Boars Tusk near Rock Springs, Wyoming. Paintbrush on BLM-administered public lands near Rock Springs, Wyoming. Off highway vehicle on sand dunes east of Rock Springs, Wyoming. Wild horses on the Salt Wells Herd Management Area near Rock Springs, Wyoming. Oregon Buttes near Rock Springs, Wyoming.
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Rock Springs Field Office


Open pit coal mine near Kemmerer Wyoming.
Bucket dumping coal into a haul truck.
Open pit coal mine and power plant near Kemmerer Wyoming.
Haul truck.
How is coal used?
In the United States, coal is primarily used to generate electricity. It is also used as a source of coke for the steel industry. Coal by-products are used in such diverse products as linoleum, medicines, detergents, perfumes, food flavorings, fungicides, insecticides, solvents, and wood preservatives.

How is coal formed? Coal is a fossil fuel that consists predominantly of carbonized plant material. Millions of years ago, the Wyoming climate was humid and mild enough to support dense, rich forests; as evidenced by the abundant plant fossils found in the coal-bearing rocks of the area. Peat beds, composed of the dead plant material derived from these forests, formed in swamps adjacent to ancient rivers that once flowed across this part of Wyoming. Over time and exposure to both pressure and heat, the peat was compressed and altered to form coal beds.

Early coal mining: Coal was initially discovered in Wyoming in 1843 by the Fremont Expedition. Coal mining began in the Rock Springs area with the arrival of the railroad in the early 1860’s. Large amounts of coal were needed to power the steam engines. Underground mines were opened on the seam outcrops and drifted back into the hillside until the pressure from the overlying rock became too great to allow the entries to stay open safely. Early underground coal mining primarily used drilling, blasting, loading and hauling to remove the coal from the face. Most of these tasks were done manually as very little automation existed. Modern-day coal mining in the area now occurs both underground and on the surface with larger, more automated equipment.

Modern coal mining: Modern underground mine workings are developed methodically using room-and-pillar and longwall panel layouts. The coal is sheared from the face with either longwall shearers or continuous miners and then loaded onto conveyor belts that haul it to the surface.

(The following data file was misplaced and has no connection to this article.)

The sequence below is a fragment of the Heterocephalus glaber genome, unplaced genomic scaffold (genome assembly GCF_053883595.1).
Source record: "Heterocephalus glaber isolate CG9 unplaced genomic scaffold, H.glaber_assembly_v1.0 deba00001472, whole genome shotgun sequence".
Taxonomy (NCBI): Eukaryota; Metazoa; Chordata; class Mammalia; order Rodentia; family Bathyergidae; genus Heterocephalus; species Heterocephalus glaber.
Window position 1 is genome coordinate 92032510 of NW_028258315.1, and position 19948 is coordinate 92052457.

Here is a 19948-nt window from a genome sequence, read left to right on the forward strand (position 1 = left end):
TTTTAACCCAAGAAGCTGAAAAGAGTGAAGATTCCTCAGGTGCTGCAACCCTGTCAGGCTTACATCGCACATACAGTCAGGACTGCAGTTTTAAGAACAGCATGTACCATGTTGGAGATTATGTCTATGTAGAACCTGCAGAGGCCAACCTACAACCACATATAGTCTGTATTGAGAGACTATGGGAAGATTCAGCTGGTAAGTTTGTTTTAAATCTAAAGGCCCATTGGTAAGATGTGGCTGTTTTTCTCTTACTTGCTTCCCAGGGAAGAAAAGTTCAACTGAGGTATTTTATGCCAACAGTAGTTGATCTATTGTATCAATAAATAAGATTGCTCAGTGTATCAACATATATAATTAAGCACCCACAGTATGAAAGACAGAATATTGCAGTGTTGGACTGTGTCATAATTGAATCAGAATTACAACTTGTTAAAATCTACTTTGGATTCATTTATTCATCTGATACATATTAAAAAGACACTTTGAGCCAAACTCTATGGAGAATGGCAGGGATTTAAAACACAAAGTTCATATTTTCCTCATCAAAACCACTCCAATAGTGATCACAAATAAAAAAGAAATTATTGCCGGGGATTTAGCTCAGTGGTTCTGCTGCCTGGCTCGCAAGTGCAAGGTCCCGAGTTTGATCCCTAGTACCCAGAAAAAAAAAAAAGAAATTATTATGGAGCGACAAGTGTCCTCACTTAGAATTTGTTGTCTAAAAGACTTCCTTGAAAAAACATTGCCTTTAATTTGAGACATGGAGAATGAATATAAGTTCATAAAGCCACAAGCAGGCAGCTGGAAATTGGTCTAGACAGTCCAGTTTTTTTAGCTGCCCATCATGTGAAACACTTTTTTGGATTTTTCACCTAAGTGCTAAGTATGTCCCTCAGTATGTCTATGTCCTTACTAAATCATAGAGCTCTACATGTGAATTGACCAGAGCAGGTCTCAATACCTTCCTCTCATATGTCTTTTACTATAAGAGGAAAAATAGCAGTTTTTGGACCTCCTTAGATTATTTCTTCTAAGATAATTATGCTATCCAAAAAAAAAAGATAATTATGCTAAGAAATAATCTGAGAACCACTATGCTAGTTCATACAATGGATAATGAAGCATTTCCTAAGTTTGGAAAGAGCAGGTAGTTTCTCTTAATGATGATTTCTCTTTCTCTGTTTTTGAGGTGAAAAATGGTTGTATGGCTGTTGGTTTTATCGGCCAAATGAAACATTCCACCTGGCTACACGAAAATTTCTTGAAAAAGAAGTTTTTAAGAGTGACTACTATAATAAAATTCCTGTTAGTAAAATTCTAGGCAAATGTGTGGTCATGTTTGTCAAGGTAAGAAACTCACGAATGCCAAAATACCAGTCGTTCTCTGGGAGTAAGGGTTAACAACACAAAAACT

Current surface coal mining techniques use a near concurrent cycle of material removal and backfill. A pit is opened by removing the topsoil, which is either used to reclaim other mined- out areas or stockpiled for later use. Then, the overburden material overlying the coal is removed and carried around behind the pit and is placed in an area where the coal has previously been recovered. The exposed coal is loosened by blasting and then removed by large power shovels scrapers, or front-end loaders and loaded into large dump trucks. These haul trucks take the coal to a centrally located load-out area where it is blended and loaded onto a conveyor belt which takes it to a stockpile, unit train, or a power plant. As the pit progresses, the backfilled areas are regraded to approximate original surface contours. Topsoil is replaced and subsequently the area is seeded with indigenous plants.

Where is coal mined in southwestern Wyoming? Presently, coal deposits in the Rock Springs vicinity are being mined from the northeastern flank of the Rock Springs Uplift located in Sweetwater County, Wyoming. Two different operators are recovering coal from the Almond, Fort Union and Lance Formations; one operation is surface, the other is underground and surface. Coal mining also occurs near Kemmerer in Lincoln County, Wyoming. This deposit is composed of multiple coal seams in the Adaville Formation that dip steeply to the west. Due to this unique geologic setting, the operator has developed Wyoming's deepest open-pit coal mine.

Statistics: The BLM Rock Springs Office oversees management of approximately 42,000 acres of federal coal leases held by the four different operators. These operators are Bridger Coal Company and Black Butte Coal Company, both located to the east of Rock Springs, and P&M located near Kemmerer and Arch Coal, Inc., east of Hanna, WY. Annual combined output for these mine operations in 2006 exceeded 13.9 million tons of coal, produced by a labor force numbering 864 people.